Hi Umbra,

I practically live on Lean Cuisine (that brand specifically — they are frequently on sale for $2 each). In my community, the plastic tray is recyclable, as is the cardboard box. The only thing that goes in the trash is the film that covers the tray. Microwave time averages five minutes per entree. Total dirty dishes: one fork.

I have a friend who swears I’m a hypocrite — that cooking is “better” for the environment. I maintain that more packaging goes into the trash when cooking, and certainly the stove is burning for a lot longer than five minutes. (I assume economies of scale for cooking in bulk at the Lean Cuisine factory, as well as delivery and packaging of their ingredients!) Then we have hot water and dish soap for all the cooking pans, plus tableware.

Am I a hypocrite? Would the earth be happier if I made my lemongrass chicken and cheese ravioli from scratch? I’ll be hungrily awaiting your reply!

Grist thanks its sponsors. Become one.

Finicky in Fitchburg

Reader support helps sustain our work. Donate today to keep our climate news free.

Dearest Finicky,

I came, I thaw, I contherved.

Grist thanks its sponsors. Become one.

Photo: iStockphoto

I have no quibble with your household energy and waste calculations about Lean Cuisine vs. cooking a meal from scratch. Microwaves are very efficient energy users, it’s great that you don’t need to run any hot water to clean up, and the Lean Cuisine factory may indeed be quite efficient as well. When you look at it that way, cooking isn’t particularly better. But I’m appalled that you wrote me this letter, which appears to be a sincere question about the environmental impact of your food purchasing choices.

I must simply be appalled at the lack of clarity in my own messages about food choices to my dearest readers. Plus I must laugh very hard, because you do have a point and I will say yes, you are keeping your home energy use lower through using Lean Cuisine. Lean Cuisine for everyone! I don’t know why I didn’t think of it before, really.

Let me attempt higher clarity about food purchases. When we are overwhelmed by the purchasing choices that surround us, we should take refuge in focusing on food, transportation, and home efficiency. These are three important categories in which our shopping and daily habits have a meaningful impact. Therefore, we should think through our food habits in an effort to refine them and refine ourselves as environmental citizens.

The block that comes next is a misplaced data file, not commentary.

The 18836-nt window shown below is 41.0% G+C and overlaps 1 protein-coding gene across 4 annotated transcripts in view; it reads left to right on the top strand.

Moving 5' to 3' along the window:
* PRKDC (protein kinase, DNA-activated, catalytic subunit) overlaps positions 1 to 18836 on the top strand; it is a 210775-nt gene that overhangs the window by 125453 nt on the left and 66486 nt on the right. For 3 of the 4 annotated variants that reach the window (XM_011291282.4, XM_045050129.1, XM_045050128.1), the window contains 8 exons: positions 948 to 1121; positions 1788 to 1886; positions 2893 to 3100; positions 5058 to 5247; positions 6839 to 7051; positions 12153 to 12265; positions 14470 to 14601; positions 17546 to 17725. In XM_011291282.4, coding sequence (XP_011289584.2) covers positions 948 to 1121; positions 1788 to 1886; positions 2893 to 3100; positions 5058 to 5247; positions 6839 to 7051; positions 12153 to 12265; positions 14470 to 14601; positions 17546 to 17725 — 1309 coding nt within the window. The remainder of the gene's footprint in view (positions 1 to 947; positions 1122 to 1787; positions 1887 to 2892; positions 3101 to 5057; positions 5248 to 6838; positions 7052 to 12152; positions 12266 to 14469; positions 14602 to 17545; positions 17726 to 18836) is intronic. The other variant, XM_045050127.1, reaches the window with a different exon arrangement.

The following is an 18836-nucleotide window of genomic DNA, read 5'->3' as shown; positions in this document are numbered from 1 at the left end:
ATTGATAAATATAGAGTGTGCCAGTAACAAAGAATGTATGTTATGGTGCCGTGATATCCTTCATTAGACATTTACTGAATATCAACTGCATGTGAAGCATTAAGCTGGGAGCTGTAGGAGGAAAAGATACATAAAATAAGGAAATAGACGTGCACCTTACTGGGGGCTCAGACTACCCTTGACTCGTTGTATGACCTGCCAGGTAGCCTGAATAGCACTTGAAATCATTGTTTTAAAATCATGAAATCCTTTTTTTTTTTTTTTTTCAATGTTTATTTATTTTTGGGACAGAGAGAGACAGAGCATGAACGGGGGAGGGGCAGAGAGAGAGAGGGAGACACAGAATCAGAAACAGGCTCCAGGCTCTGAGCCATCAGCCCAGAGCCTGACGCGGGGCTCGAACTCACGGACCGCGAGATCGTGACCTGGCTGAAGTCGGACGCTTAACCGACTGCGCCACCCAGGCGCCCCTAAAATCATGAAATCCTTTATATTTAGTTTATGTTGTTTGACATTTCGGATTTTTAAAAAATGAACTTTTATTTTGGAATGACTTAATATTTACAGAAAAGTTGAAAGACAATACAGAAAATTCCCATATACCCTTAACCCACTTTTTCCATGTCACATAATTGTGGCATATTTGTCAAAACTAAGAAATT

Food production can generate a lot of environmental problems, some of which I detailed in a recent column. For example, it’s best to eat little meat because so much meat is grown in crowded, awful enclosures, and the resultant effluent is concentrated yuckiness dumped in streams and rivers. Plus the food fed to confined animals is corn or soy or other crops grown in pesticide-intensive systems. From use of petroleum to pollution of waterways to air pollution (by smell and particle) to human-health impacts, conventional agriculture is really smacking nature around.

Although I honestly don’t know firsthand the source of foods used in Lean Cuisine meals, only giant farms could provide the consistency and volume of product required by the economies of scale you mention. Lean Cuisine is a Nestle product, Nestle is one of the world’s largest food companies, Lean Cuisine Café Classic meals alone had $241.1 million in sales last year. At that scale we can be fairly certain your lemongrass meal comes from chicken shoehorned in with 25,000 other chickens at a giant stinky chicken farm run by a contract farmer earning poverty-level wages. Who knows about the vegetables, they could come from Mexico or Chile or California, and their very existence is likely completely dependent on fertilizers and pesticides.

Prepared foods such as Lean Cuisine all have this sort of history. It’s just the way it is, the food system that has developed since the Second World War. Our food shopping dollars help to support that food system, but we can also help to create a different food system — one with an emphasis on sustainability. We can see the impact of consumer food purchasing in the growth of the organics industry.

From an environmental perspective, reducing our participation in the conventional food system is a higher priority than recycling, than washing fewer forks, than dish soap. There are multiple ways to reduce our participation in the conventional food system. A few easy ones are to buy less meat, to make at least some organic food part of our diet, and to buy fewer processed food products.

I would never tell you to completely stop eating Lean Cuisine — well, I would. But you seem to love it, so I won’t. Just be aware that a recyclable package is no compensation for the food chain that brought you your meal.